There have been quite a few books out recently that speak to the French lifestyle. French Women Don’t get Fat, Bringing up Bébé, and French Kids Eat Everything just to name a few. Honestly, although I’m interested, I haven’t read any of them, but I have lived abroad on and off for the last 7 years and have seen and learned quite a few things from the French. Last time I was here I shared 5 things American can learn from the French because although I am proud to be American, I think there is always room for growth. Today I wanted to share a few things the French do in getting their kids to eat healthy.
Now I am not French, so I can only speak to what I’ve noticed while I’ve been living there. If you’re French or know more than I do about French culture, please weigh in! It’s always fun to hear other people’s opinions & experiences.
The French families I’ve met and had relationships with all make a solid effort to have meals together as a family as often as possible. So much so that they get their kids from school and have lunch as a family as well. Obviously in America this isn’t possible as not everyone gets a 2 hour lunch break, but the idea behind the family meal is huge. I personally love it. Even though we don’t get to do it as often as I’d like, we still do our best to make it a priority.
The French mom is no short-order cook. She makes dinner and the kids/family eat it. There are no negotiations, no special orders, no “I’d rather go hungry!” tantrums. It’s like it’s ingrained in their culture or something: if the food is given to you, you eat it. I’m sure there are exceptions in French families, but across the board in my experience the family eats the same thing all together.
French meals are amazing! They cook a variety of fish, beef, soups, chicken, duck, and so much more. I don’t know if there are certain recipes passed on for generations, but I love it. Some of them are a little odd and I have a hard time trying them (i.e. you can find snails in the freezer section at the grocery store) but mostly a variety of food is presented to the kids. It’s also done at an early age – often before the first birthday so the kids are already used to expanding their horizons.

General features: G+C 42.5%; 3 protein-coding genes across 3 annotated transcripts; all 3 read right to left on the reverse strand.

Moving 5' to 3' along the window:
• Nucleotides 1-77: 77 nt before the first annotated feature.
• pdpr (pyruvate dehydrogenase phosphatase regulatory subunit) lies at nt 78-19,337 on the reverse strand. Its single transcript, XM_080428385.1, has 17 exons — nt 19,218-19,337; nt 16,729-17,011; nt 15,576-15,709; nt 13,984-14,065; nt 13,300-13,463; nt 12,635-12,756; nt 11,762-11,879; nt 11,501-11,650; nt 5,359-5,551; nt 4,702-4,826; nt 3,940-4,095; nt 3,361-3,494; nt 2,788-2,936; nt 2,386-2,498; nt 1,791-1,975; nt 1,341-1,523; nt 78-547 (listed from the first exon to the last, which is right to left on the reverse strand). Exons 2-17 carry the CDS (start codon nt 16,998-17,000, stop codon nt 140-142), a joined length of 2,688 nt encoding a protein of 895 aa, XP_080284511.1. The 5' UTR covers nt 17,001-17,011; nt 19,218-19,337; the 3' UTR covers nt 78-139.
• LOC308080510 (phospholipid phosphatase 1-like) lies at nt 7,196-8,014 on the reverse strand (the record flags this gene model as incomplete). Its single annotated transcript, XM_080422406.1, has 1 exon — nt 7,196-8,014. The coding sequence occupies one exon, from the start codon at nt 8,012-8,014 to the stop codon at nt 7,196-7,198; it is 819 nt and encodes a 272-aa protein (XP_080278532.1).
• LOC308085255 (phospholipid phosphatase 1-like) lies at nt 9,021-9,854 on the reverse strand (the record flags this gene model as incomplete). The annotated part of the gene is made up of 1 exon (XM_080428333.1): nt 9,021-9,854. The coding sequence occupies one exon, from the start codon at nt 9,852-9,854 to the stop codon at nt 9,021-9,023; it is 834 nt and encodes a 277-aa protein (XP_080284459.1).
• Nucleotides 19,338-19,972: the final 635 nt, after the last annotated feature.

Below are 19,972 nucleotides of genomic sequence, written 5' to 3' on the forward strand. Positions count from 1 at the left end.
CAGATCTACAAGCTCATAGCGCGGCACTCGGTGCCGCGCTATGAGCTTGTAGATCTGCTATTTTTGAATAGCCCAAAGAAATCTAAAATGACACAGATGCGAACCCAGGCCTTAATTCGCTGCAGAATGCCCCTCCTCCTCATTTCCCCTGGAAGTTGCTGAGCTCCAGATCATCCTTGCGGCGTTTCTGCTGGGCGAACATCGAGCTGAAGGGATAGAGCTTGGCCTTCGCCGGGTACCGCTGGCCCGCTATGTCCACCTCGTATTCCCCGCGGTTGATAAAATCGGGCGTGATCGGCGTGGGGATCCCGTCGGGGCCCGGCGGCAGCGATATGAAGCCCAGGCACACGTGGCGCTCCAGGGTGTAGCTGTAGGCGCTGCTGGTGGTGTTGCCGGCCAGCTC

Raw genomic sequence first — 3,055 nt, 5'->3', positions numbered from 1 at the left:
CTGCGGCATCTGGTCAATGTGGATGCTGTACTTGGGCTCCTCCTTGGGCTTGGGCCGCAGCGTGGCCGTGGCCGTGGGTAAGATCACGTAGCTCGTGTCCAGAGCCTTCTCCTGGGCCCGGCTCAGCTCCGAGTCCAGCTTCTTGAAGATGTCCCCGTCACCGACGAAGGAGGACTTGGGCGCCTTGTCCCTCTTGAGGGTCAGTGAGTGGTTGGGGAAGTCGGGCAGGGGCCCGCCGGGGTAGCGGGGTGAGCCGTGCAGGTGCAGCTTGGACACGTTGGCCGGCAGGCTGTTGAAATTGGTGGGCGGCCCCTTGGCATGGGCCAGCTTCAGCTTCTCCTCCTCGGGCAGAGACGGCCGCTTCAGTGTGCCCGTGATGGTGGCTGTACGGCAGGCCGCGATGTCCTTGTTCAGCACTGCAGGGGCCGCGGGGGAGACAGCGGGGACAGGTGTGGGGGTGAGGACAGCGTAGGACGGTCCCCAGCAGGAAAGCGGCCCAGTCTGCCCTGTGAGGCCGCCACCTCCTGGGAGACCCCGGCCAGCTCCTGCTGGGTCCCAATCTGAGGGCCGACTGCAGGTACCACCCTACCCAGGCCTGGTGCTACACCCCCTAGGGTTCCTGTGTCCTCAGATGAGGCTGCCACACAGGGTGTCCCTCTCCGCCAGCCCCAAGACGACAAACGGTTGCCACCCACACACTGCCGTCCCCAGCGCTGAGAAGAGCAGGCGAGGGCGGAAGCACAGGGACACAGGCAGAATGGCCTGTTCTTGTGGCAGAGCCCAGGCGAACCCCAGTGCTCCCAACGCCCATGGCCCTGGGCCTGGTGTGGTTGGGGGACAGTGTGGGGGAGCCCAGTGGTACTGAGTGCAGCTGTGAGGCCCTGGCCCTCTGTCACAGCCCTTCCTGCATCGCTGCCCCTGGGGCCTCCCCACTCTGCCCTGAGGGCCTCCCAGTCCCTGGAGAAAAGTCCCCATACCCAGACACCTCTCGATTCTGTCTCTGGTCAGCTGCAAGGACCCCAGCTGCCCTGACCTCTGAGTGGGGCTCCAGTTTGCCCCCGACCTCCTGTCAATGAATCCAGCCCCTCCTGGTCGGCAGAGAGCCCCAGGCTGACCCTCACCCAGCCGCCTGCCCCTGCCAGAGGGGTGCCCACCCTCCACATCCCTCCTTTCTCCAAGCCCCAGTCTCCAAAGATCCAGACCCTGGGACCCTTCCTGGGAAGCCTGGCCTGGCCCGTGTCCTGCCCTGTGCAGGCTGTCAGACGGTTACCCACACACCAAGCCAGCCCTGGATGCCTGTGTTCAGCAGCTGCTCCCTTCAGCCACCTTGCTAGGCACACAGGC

Schools back parents up
Remember all those foods up there I just mentioned? They are also served in schools. Yep, you read that right, my sons have been served a fish ratatouille for lunch. And eaten it. Things you will never find at lunch in a French school: chicken nuggets, pizza, or burgers which are pretty much on rotation in American schools. It makes so much more of a difference knowing that you’re not alone. The school the parent’s choices. It’s great.
It’s funny, because originally after reading the menu from my sons’ school my thoughts were “well, good luck getting my kid to eat that.” Then he would come home from school and tell me he ate his whole lunch. And that he liked it. Incredible! I caught onto this and at home I’ve started offering my kids a different variety of vegetables like it was no big deal. I put it on their plate and they are expected to eat it. And they do. Without complaining. It’s really incredible. I think we naturally assume that kids aren’t going to like a particular food, but if it’s presented in a way where they are expected to eat it and it’s actually something we like and tastes good, they’ll eat it.
I am very aware this does not go across the board for all kids as some are pickier than others, and if they are older it will probably be more of a challenge. The French start out this way which is probably what makes their kids better eaters.
Grass-fed beef? Ya, that’s not a ‘thing’ in France. You know why? Because all their beef is grass-fed! Amazing! I can drive 10 minutes outside of my town and see the beef I buy at the grocery store. They also have a plethora of open-air markets or farmer’s markets where you can buy the best from right around your area. It’s so refreshing.
Well, there you have it. Six things the French are doing right with their food. Let me know if you have any other suggestions – we’d love to hear them.